BCI publishes its Emergency Communications Report 2021

Published: Tuesday, 09 February 2021 09:36

The BCI  has released the 6th edition of the BCI Emergency Communications Report. This annual publication, sponsored by F24 this year, provides insights into how organizations communicate in an emergency, the key communication challenges organizations face, and how technology is helping to assist in communications processes.

Key findings include:

Organizations are moving away from social messaging tools such as WhatsApp and using more collaborative tools such as Microsoft Teams, which is also being used in incident situations. Many organizations, who have been using collaborative tools/software for the first time in 2020, are now seeking to extend investment into specialist emergency communications technology solutions.

With the rise in remote working, the use of software-as-a-service (SaaS) has continued to rise in 2020 with three-quarters of organizations now using it - compared to 16 percent who use on-premises installed software. SaaS technologies have the advantage of being able to be deployed quickly across multiple devices and for plans to be activated faster.

Cost remains the primary barrier – especially for smaller organizations - to investing in emergency communications solutions. 30 percent of organizations who have no dedicated tools or software say that cost is the major barrier. However, the interviews in the report showed that, because of COVID-19, senior management are interested in investing in emergency communications solutions tools - showing the need for such a tool to be employed.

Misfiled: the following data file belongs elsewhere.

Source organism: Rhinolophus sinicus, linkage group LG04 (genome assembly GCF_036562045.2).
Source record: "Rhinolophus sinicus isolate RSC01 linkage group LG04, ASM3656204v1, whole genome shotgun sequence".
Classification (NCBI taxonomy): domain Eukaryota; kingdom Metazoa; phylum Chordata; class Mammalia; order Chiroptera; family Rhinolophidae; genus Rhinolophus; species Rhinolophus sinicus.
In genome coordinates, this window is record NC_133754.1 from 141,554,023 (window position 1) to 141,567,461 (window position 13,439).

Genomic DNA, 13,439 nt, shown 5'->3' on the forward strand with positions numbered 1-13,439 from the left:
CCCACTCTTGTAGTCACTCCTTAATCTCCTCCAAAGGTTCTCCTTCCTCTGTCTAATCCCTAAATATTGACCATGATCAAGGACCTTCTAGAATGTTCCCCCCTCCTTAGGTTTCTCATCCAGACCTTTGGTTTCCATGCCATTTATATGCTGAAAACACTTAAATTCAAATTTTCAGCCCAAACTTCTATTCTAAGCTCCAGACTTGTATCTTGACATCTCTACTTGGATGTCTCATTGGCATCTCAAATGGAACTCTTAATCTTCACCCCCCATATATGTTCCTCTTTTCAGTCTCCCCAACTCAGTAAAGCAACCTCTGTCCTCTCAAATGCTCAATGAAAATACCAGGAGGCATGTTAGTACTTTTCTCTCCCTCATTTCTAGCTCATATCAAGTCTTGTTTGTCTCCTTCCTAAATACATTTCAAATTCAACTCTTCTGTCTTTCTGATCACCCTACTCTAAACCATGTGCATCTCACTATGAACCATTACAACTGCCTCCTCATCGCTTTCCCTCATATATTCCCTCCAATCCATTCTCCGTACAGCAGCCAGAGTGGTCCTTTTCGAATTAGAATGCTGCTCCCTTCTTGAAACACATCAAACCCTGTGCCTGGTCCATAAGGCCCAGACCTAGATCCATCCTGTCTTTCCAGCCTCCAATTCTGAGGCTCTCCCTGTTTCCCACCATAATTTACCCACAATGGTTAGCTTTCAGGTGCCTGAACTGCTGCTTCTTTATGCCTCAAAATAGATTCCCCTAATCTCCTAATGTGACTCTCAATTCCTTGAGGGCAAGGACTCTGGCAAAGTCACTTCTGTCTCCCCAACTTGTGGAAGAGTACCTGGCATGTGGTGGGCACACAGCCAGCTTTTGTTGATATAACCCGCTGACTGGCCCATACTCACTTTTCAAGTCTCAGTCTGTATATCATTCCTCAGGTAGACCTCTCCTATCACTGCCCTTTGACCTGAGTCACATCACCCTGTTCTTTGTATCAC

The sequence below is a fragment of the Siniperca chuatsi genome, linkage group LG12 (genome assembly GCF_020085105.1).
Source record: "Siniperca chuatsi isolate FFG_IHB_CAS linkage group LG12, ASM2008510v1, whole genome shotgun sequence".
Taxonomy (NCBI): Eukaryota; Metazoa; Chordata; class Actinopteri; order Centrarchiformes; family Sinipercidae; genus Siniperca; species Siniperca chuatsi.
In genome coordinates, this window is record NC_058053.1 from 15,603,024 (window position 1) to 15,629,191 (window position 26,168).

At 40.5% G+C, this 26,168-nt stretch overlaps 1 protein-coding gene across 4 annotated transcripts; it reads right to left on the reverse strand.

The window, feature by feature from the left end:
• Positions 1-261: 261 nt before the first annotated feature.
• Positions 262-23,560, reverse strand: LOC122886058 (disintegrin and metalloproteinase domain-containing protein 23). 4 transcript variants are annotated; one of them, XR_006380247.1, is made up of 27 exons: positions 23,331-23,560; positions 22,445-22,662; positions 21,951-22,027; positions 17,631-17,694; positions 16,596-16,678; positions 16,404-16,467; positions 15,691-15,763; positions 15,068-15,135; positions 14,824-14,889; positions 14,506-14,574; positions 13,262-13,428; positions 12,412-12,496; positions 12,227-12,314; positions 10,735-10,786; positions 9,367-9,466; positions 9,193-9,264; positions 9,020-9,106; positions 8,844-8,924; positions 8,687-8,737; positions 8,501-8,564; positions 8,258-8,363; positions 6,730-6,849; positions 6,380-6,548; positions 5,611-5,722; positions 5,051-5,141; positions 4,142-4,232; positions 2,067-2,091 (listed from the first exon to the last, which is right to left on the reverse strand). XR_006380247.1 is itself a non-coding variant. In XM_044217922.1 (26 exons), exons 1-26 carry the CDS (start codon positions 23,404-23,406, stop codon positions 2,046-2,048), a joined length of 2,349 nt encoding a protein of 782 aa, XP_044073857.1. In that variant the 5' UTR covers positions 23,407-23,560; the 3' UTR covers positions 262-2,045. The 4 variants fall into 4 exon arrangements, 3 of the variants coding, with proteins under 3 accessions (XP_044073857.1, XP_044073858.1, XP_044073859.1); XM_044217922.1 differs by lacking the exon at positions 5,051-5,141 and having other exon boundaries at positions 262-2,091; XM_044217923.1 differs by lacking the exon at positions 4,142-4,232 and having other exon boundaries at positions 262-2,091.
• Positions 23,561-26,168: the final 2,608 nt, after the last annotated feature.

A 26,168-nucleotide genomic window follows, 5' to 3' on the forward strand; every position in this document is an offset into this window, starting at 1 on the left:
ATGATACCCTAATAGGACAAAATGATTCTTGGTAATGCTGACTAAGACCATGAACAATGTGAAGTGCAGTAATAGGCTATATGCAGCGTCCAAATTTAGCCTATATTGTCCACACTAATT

Activation times are getting quicker: 41 percent of organizations can now activate their plans within the ‘golden five minutes’ - compared to 32 percent in 2019. Although some of this improvement can be attributed to the rise in the use of SaaS technologies, some of it is down to increased training and exercising of plans. Many organizations reported that COVID-19 has resulted in multiple activations this year which have helped to highlight issues causing delays in activation.

In 2020, 57.5 percent of organizations reported using virtual crisis rooms - compared to 54.5 percent who reported using a physical crisis room – but with most organizations having less staff on site, the move to virtual environments is expected to rise.

The level of training and exercising carried out in organizations has remained unchanged in 2020. Three-quarters of organizations have still been able to exercise emergency communications plans this year and 82 percent have been able to exercise plans. Real-life activations due to COVID-19 have also acted as a training tool and they are likely to be a factor in faster response times and meeting response time targets.

Other report findings include:

More details.